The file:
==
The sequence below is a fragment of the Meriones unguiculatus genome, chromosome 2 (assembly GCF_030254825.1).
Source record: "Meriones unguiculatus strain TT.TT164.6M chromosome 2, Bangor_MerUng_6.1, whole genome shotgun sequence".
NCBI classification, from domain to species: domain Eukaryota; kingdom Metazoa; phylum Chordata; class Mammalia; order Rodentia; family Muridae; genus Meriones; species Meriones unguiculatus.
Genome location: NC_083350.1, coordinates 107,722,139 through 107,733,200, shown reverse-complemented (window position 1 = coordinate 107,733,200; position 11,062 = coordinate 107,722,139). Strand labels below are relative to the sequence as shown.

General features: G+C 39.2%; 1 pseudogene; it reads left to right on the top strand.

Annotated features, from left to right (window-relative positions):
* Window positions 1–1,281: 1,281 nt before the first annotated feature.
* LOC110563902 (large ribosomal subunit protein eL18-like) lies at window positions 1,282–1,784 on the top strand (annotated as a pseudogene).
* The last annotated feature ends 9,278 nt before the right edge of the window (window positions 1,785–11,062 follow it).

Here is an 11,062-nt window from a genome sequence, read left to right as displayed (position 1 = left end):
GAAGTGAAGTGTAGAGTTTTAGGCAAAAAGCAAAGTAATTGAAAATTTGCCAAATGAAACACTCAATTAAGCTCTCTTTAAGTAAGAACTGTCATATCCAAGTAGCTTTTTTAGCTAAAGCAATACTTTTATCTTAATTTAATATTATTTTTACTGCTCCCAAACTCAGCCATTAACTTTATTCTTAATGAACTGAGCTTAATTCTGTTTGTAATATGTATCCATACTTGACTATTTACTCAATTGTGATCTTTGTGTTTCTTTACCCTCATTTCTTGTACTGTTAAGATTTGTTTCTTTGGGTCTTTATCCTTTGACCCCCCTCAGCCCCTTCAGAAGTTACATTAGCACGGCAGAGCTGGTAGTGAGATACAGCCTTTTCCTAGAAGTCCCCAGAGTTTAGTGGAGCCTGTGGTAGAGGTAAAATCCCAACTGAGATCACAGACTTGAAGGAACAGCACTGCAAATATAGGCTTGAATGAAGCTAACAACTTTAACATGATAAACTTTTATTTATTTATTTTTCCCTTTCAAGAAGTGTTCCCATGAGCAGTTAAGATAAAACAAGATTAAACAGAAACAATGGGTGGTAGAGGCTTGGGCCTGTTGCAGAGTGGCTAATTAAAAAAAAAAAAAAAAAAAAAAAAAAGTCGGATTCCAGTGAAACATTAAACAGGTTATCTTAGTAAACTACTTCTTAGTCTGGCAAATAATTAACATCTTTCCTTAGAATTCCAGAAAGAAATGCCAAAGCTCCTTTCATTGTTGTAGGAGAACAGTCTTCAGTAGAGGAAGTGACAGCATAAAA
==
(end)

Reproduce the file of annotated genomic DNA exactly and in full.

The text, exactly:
The sequence below is a fragment of the Meriones unguiculatus genome, chromosome 2 (assembly GCF_030254825.1).
Source record: "Meriones unguiculatus strain TT.TT164.6M chromosome 2, Bangor_MerUng_6.1, whole genome shotgun sequence".
NCBI classification, from domain to species: domain Eukaryota; kingdom Metazoa; phylum Chordata; class Mammalia; order Rodentia; family Muridae; genus Meriones; species Meriones unguiculatus.
Genome location: NC_083350.1, coordinates 107,722,139 through 107,733,200, shown reverse-complemented (window position 1 = coordinate 107,733,200; position 11,062 = coordinate 107,722,139). Strand labels below are relative to the sequence as shown.

General features: G+C 39.2%; 1 pseudogene; it reads left to right on the top strand.

Annotated features, from left to right (window-relative positions):
* Window positions 1–1,281: 1,281 nt before the first annotated feature.
* LOC110563902 (large ribosomal subunit protein eL18-like) lies at window positions 1,282–1,784 on the top strand (annotated as a pseudogene).
* The last annotated feature ends 9,278 nt before the right edge of the window (window positions 1,785–11,062 follow it).

Here is an 11,062-nt window from a genome sequence, read left to right as displayed (position 1 = left end):
GAAGTGAAGTGTAGAGTTTTAGGCAAAAAGCAAAGTAATTGAAAATTTGCCAAATGAAACACTCAATTAAGCTCTCTTTAAGTAAGAACTGTCATATCCAAGTAGCTTTTTTAGCTAAAGCAATACTTTTATCTTAATTTAATATTATTTTTACTGCTCCCAAACTCAGCCATTAACTTTATTCTTAATGAACTGAGCTTAATTCTGTTTGTAATATGTATCCATACTTGACTATTTACTCAATTGTGATCTTTGTGTTTCTTTACCCTCATTTCTTGTACTGTTAAGATTTGTTTCTTTGGGTCTTTATCCTTTGACCCCCCTCAGCCCCTTCAGAAGTTACATTAGCACGGCAGAGCTGGTAGTGAGATACAGCCTTTTCCTAGAAGTCCCCAGAGTTTAGTGGAGCCTGTGGTAGAGGTAAAATCCCAACTGAGATCACAGACTTGAAGGAACAGCACTGCAAATATAGGCTTGAATGAAGCTAACAACTTTAACATGATAAACTTTTATTTATTTATTTTTCCCTTTCAAGAAGTGTTCCCATGAGCAGTTAAGATAAAACAAGATTAAACAGAAACAATGGGTGGTAGAGGCTTGGGCCTGTTGCAGAGTGGCTAATTAAAAAAAAAAAAAAAAAAAAAAAAAAGTCGGATTCCAGTGAAACATTAAACAGGTTATCTTAGTAAACTACTTCTTAGTCTGGCAAATAATTAACATCTTTCCTTAGAATTCCAGAAAGAAATGCCAAAGCTCCTTTCATTGTTGTAGGAGAACAGTCTTCAGTAGAGGAAGTGACAGCATAAAA